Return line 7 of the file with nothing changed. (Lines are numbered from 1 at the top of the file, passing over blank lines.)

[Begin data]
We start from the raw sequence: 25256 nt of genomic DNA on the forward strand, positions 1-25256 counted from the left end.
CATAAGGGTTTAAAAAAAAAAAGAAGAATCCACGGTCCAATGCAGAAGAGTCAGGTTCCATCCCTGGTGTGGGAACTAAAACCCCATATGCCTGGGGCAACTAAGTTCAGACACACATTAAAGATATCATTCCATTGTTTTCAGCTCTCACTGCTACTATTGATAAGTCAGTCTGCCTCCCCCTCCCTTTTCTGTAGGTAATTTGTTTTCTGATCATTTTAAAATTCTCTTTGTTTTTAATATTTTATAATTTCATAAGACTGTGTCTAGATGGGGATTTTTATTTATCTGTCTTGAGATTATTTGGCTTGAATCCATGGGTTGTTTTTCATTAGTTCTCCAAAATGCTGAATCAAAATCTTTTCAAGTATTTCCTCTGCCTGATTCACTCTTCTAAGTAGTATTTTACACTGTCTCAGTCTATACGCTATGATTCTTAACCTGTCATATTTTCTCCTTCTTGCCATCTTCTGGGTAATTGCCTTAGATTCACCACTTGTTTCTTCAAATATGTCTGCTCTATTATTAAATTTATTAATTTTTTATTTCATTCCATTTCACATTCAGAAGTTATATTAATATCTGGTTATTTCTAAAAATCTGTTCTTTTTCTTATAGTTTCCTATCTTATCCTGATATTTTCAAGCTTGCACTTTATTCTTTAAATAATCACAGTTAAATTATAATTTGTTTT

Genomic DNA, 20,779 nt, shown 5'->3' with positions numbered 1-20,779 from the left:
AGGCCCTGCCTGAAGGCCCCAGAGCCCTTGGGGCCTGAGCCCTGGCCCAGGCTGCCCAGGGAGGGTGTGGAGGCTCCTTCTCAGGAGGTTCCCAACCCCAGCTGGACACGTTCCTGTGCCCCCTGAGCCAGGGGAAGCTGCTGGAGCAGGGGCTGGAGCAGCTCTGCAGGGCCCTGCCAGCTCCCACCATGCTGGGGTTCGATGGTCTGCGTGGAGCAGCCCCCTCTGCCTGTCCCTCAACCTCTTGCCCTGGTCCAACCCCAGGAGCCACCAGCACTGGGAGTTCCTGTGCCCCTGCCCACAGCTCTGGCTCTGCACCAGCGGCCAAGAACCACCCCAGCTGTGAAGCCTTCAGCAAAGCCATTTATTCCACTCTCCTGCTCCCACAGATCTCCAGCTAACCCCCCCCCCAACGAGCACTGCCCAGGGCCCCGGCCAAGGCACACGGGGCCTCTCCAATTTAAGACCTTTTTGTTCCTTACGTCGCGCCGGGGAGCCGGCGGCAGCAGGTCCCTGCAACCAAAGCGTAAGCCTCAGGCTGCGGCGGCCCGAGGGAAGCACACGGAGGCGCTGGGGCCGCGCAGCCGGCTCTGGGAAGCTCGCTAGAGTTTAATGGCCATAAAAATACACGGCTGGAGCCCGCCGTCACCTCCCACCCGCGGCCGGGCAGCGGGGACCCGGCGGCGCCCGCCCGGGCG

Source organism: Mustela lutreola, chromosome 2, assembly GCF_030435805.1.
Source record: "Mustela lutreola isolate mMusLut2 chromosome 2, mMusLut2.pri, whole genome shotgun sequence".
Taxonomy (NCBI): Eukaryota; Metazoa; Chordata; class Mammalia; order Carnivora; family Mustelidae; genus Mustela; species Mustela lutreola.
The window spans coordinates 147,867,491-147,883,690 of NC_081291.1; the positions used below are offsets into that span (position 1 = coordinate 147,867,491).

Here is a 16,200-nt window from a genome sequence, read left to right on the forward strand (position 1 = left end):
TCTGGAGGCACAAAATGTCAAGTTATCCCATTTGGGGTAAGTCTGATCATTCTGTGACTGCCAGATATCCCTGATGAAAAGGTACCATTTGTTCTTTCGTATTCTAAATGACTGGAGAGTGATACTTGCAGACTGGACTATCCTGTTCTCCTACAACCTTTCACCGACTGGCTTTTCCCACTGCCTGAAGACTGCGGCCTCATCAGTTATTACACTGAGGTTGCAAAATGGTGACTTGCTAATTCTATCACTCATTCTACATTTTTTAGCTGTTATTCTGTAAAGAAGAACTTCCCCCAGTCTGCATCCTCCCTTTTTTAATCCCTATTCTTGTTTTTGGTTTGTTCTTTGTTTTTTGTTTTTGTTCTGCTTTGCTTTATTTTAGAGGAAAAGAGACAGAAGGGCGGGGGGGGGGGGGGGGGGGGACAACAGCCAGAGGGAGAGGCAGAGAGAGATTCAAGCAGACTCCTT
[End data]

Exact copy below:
Taxonomy (NCBI): Eukaryota; Metazoa; Chordata; class Mammalia; order Carnivora; family Mustelidae; genus Mustela; species Mustela lutreola.